|Official name Southern 500|
|Date September 3, 1951 (1951-September-03)|
Location Darlington Raceway, Darlington, South Carolina
Course Permanent racing facility 1.25 mi (2.01 km)
Distance 400 laps, 500 mi (800 km)
Weather Hot with temperatures reaching up to 91.9 °F (33.3 °C); wind speeds up to 8.9 miles per hour (14.3 km/h)
The 1951 Southern 500, the second running of the event, was a NASCAR Grand National Series event that was held on September 3, 1961, at Darlington Raceway in Darlington, South Carolina.
The race car drivers still had to commute to the races using the same stock cars that competed in a typical weekend's race through a policy of homologation (and under their own power). This policy was in effect until roughly 1975. By 1980, NASCAR had completely stopped tracking the year model of all the vehicles and most teams did not take stock cars to the track under their own power anymore.
Darlington Raceway, nicknamed by many NASCAR fans and drivers as "The Lady in Black" or "The Track Too Tough to Tame" and advertised as a "NASCAR Tradition", is a race track built for NASCAR racing located near Darlington, South Carolina. It is of a unique, somewhat egg-shaped design, an oval with the ends of very different configurations, a condition which supposedly arose from the proximity of one end of the track to a minnow pond the owner refused to relocate. This situation makes it very challenging for the crews to set up their cars' handling in a way that will be effective at both ends.
The track is a four-turn 1.366 miles (2.198 km) oval. The track's first two turns are banked at twenty-five degrees, while the final two turns are banked two degrees lower at twenty-three degrees. The front stretch (the location of the finish line) and the back stretch is banked at six degrees. Darlington Raceway can seat up to 60,000 people.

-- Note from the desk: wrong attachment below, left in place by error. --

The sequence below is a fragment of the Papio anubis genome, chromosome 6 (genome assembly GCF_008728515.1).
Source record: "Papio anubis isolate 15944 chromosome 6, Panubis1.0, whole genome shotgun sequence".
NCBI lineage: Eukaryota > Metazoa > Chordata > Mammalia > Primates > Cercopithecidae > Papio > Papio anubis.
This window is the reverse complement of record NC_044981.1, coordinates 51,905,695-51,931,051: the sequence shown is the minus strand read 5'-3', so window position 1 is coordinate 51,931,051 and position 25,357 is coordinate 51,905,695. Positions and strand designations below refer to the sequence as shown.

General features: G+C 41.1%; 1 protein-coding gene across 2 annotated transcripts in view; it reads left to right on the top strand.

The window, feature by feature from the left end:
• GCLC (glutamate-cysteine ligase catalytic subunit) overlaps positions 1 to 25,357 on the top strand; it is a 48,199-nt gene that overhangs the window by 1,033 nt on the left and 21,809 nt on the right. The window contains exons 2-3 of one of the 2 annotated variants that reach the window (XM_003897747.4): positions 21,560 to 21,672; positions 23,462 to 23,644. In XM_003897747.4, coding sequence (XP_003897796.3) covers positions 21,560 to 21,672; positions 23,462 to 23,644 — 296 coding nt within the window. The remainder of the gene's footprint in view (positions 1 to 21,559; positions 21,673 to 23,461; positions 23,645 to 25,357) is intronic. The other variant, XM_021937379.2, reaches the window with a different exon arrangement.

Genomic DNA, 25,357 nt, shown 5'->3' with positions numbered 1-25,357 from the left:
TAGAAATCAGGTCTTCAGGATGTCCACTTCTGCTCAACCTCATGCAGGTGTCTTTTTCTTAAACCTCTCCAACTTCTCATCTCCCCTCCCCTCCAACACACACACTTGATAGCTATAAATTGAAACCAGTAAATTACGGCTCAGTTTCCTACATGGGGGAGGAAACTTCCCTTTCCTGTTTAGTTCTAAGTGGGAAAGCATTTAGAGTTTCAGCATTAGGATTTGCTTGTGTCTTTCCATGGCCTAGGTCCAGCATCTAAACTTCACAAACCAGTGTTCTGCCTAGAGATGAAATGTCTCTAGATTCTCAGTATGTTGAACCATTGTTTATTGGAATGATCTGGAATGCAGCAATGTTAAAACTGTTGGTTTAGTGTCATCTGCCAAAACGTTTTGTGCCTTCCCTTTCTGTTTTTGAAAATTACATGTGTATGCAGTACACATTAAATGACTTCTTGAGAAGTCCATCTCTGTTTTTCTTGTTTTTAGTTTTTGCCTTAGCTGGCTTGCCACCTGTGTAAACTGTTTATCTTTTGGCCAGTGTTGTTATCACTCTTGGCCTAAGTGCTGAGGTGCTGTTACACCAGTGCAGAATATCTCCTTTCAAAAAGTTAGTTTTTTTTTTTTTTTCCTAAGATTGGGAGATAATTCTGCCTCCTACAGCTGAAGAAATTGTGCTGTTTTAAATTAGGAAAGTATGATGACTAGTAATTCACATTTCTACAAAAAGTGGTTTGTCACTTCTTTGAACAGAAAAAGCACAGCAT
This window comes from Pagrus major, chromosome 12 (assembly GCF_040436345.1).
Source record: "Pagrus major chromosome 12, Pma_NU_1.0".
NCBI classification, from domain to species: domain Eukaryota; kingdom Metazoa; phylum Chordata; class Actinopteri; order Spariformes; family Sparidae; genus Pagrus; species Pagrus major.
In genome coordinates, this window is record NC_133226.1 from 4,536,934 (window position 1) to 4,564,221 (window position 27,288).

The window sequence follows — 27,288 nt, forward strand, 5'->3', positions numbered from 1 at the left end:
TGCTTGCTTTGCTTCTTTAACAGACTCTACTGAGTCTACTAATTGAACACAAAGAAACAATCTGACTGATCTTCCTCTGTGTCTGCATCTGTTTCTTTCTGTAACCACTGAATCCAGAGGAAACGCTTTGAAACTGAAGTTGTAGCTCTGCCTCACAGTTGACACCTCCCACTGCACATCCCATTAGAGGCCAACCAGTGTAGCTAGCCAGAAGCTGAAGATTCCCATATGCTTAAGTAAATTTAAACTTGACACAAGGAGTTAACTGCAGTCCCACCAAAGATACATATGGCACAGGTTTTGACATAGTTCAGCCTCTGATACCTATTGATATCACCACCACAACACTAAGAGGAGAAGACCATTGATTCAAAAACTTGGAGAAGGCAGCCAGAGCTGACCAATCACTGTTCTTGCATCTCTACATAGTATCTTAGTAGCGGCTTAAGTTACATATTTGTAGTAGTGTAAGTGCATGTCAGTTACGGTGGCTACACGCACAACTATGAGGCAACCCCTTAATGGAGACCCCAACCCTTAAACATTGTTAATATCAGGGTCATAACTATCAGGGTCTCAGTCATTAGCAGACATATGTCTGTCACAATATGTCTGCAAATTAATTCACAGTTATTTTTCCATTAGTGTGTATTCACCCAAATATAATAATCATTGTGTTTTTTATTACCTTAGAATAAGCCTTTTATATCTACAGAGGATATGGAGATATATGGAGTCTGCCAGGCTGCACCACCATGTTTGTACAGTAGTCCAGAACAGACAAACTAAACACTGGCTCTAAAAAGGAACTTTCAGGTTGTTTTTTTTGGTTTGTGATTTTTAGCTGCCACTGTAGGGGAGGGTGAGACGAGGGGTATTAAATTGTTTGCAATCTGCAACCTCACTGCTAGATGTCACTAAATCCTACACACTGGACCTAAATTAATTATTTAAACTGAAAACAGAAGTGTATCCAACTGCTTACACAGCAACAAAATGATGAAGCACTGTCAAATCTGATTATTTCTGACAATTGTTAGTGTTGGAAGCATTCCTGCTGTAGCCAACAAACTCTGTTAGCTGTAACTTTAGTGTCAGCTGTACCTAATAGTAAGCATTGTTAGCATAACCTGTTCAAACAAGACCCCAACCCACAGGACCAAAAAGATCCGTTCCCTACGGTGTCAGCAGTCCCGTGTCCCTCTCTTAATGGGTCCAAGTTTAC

Four hundred laps were done on a paved oval track spanning 1.250 miles (2.012 km) for a grand total of 500.0 miles (804.7 km). Notable speeds for the race were: 76.906 miles per hour (123.768 km/h) and 84.173 miles per hour (135.463 km/h) for the pole position speed. Four cautions were handed out by NASCAR official for a duration of twenty-six laps. Herb Thomas defeated Jesse James Taylor by more than one lap in front of forty thousand people. Oliver Dial, Frank Gise, Rudy Hires, Sandy Lynch, Fred Moore, Bob Pronger, Gwyn Staley, Billy Tibbett, and Herb Trimble would make their respective professional stock car racing starts in this event.
This race would be Red Byron's final race in NASCAR. The race lasted for six hours and thirty minutes; outside the time allotments for modern-day television programming. Eighty-two cars would race in this virtually unregulated "free-for-all." Frank Mundy would become the worst driver in NASCAR Cup Series history by finishing eighty-two spots worse than he started. Joe Weatherly withdrew from this race. It was the first appearance for a driver who would go on to be a 2-time champion, but tragically lost his life the next season.
This would be an impossibility in today's 43-car field. Lee Connell would also set a career record for having the worst career average finish in his 1951 Pontiac vehicle. However, this accomplishment would be impossible today due to the modern rules giving all races a 43-car maximum grid.
Total winnings for this race were $23,740 ($219,047.15 when adjusted for inflation). As it was with all races during this era, the 1951 Southern 500 was completely untelevised. The only way that a person could follow the action was to drive to the speedway (to watch it live) or catch it on local radio (if they were lucky to be in the Darlington area at the time).